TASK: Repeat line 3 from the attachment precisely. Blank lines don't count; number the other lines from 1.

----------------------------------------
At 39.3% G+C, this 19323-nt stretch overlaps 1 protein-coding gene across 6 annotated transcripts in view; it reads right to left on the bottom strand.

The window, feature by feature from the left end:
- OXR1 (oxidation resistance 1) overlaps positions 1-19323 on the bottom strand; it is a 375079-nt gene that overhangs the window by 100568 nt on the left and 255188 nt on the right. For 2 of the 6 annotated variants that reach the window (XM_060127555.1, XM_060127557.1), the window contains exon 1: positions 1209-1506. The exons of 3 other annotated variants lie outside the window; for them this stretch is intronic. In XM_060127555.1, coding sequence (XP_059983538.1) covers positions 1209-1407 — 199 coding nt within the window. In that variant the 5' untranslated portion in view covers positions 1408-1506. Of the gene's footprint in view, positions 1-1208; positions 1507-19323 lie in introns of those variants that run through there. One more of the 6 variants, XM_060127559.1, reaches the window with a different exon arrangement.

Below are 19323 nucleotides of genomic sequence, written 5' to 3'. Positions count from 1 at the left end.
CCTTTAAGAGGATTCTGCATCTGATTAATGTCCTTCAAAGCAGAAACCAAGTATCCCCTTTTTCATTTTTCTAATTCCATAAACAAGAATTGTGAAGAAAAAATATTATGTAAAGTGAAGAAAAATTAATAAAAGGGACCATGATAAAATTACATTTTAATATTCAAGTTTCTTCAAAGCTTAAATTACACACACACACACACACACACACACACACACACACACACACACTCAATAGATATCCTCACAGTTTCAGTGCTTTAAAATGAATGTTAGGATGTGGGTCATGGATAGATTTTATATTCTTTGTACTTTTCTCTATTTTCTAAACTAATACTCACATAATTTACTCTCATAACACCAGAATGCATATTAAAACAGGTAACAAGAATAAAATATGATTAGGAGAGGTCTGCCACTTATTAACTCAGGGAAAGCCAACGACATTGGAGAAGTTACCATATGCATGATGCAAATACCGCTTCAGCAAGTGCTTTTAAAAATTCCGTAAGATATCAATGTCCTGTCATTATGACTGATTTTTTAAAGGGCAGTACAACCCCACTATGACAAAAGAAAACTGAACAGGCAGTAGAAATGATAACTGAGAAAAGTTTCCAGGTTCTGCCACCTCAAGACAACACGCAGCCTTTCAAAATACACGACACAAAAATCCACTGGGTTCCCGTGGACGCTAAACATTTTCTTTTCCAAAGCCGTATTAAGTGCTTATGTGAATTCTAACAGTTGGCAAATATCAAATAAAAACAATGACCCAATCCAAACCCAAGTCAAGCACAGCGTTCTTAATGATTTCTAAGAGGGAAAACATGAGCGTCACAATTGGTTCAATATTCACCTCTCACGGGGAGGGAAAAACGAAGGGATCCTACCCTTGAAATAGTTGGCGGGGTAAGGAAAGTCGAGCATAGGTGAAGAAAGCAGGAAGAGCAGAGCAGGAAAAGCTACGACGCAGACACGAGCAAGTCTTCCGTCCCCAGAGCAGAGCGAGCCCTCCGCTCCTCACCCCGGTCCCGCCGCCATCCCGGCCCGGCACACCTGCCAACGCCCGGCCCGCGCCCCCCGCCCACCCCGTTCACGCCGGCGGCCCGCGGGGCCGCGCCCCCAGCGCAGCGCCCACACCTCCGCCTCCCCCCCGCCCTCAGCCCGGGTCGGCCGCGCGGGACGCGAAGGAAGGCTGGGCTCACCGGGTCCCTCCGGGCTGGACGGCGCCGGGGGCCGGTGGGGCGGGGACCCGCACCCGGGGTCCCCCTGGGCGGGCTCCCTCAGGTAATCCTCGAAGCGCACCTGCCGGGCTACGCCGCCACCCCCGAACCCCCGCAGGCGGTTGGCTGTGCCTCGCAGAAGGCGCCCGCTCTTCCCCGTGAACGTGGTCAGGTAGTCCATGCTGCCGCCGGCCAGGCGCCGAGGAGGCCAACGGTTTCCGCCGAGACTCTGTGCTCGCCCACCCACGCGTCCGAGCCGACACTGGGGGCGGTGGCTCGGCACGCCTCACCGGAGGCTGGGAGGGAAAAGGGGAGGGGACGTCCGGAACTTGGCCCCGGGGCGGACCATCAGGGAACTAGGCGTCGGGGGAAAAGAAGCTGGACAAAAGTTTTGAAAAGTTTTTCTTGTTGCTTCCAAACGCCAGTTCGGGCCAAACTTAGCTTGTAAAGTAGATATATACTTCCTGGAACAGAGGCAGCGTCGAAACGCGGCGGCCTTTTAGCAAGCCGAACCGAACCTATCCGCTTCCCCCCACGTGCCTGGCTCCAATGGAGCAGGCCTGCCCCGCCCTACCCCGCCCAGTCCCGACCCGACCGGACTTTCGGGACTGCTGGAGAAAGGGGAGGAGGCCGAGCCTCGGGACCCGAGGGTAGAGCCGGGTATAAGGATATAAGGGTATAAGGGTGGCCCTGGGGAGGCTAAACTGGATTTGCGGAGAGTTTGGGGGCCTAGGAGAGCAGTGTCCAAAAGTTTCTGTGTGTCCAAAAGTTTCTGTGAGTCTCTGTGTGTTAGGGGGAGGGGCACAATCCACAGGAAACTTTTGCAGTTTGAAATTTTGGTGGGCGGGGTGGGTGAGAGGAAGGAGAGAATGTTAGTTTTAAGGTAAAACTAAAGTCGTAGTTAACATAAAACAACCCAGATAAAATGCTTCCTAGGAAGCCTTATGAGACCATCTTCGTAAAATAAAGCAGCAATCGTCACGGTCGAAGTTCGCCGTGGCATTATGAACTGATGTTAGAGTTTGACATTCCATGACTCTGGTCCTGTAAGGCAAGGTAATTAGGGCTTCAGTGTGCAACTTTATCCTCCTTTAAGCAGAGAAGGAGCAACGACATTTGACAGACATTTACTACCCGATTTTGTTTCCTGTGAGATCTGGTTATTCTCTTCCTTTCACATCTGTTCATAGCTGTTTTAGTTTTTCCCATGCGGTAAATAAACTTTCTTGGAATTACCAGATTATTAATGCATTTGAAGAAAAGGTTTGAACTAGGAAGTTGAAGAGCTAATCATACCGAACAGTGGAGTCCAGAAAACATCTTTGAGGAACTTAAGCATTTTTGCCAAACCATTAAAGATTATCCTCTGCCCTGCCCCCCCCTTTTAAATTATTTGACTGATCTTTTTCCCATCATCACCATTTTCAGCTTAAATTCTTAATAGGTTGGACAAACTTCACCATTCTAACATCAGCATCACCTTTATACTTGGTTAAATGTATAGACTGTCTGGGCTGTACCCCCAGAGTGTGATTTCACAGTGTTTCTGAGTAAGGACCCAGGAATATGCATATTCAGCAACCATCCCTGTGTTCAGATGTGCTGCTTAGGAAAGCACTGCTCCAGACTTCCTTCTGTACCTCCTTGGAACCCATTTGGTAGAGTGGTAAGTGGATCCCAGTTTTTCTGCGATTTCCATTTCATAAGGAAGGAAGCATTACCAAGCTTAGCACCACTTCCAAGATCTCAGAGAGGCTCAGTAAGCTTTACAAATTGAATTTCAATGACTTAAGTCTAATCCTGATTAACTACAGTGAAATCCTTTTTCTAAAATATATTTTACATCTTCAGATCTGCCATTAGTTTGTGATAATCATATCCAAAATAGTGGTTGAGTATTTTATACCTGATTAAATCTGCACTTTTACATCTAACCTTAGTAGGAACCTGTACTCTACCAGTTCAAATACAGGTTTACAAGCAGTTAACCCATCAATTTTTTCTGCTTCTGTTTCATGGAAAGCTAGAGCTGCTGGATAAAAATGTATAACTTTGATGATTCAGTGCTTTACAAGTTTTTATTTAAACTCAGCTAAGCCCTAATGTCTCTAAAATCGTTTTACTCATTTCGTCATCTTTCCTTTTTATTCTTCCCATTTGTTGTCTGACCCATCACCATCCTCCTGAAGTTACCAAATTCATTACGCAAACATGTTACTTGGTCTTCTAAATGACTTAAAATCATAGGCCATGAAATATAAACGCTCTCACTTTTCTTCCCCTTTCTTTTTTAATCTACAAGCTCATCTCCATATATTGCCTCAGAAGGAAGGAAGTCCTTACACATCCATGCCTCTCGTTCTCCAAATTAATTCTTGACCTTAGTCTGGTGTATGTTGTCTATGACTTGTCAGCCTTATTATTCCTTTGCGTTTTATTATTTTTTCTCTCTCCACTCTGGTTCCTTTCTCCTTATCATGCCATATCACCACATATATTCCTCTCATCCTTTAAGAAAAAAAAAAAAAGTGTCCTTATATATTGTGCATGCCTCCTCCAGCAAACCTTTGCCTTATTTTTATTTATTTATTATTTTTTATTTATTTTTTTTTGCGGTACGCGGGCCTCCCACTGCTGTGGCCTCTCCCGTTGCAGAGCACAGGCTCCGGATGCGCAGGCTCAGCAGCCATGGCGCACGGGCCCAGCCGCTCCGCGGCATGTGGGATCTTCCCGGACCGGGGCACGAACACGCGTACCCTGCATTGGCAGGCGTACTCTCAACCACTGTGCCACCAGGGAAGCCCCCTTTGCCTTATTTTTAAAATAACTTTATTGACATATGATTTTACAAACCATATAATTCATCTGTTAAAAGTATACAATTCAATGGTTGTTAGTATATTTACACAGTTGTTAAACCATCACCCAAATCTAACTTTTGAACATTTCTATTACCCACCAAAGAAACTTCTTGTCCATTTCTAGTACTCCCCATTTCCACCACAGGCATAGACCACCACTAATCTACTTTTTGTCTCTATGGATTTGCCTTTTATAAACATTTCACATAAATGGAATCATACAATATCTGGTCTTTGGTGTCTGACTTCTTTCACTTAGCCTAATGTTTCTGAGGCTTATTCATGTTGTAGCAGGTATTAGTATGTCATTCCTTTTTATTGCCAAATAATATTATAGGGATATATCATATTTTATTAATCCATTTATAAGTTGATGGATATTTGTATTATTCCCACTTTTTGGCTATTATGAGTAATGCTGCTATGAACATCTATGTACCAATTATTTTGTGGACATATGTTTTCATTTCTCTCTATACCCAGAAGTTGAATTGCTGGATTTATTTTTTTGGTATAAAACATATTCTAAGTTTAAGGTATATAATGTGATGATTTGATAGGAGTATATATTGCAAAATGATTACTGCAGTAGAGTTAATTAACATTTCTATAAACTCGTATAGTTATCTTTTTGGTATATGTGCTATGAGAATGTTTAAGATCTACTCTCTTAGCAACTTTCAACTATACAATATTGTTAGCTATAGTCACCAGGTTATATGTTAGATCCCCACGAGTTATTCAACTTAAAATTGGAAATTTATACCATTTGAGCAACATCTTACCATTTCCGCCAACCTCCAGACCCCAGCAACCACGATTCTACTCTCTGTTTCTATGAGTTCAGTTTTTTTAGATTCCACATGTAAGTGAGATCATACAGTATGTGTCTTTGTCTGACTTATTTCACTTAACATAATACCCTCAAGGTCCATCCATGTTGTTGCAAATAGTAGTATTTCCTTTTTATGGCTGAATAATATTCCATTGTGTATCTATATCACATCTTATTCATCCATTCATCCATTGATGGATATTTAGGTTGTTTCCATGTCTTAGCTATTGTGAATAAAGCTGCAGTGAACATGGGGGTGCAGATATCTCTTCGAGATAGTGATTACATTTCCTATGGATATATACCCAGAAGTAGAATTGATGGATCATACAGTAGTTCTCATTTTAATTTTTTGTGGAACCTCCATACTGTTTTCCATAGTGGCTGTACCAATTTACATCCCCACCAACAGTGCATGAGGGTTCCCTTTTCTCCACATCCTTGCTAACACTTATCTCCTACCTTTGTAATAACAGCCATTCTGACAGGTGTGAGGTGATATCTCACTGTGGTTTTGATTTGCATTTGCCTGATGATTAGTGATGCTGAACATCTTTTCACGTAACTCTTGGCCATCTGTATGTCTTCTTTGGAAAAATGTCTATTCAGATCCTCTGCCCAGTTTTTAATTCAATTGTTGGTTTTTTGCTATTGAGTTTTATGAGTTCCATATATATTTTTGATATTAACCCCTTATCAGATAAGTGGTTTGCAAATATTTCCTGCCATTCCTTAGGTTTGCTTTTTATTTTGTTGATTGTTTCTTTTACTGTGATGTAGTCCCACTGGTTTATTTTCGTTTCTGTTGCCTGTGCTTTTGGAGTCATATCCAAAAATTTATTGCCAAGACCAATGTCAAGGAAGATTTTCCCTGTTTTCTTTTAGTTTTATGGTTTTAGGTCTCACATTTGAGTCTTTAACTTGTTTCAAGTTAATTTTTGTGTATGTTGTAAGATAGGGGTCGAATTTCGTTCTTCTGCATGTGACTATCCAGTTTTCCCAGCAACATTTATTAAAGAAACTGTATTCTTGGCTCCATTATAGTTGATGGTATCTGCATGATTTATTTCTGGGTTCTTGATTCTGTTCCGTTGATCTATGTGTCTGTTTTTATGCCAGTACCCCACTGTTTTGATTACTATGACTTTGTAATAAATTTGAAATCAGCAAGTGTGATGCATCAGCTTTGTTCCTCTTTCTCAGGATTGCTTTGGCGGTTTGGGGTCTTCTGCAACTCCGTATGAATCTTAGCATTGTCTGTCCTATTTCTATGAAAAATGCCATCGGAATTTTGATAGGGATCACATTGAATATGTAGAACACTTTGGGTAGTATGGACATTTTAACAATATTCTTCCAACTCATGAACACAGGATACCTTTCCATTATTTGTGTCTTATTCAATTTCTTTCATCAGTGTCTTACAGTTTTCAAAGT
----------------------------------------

- OXR1 (oxidation resistance 1) overlaps positions 1-19323 on the bottom strand; it is a 375079-nt gene that overhangs the window by 100568 nt on the left and 255188 nt on the right. For 2 of the 6 annotated variants that reach the window (XM_060127555.1, XM_060127557.1), the window contains exon 1: positions 1209-1506. The exons of 3 other annotated variants lie outside the window; for them this stretch is intronic. In XM_060127555.1, coding sequence (XP_059983538.1) covers positions 1209-1407 — 199 coding nt within the window. In that variant the 5' untranslated portion in view covers positions 1408-1506. Of the gene's footprint in view, positions 1-1208; positions 1507-19323 lie in introns of those variants that run through there. One more of the 6 variants, XM_060127559.1, reaches the window with a different exon arrangement.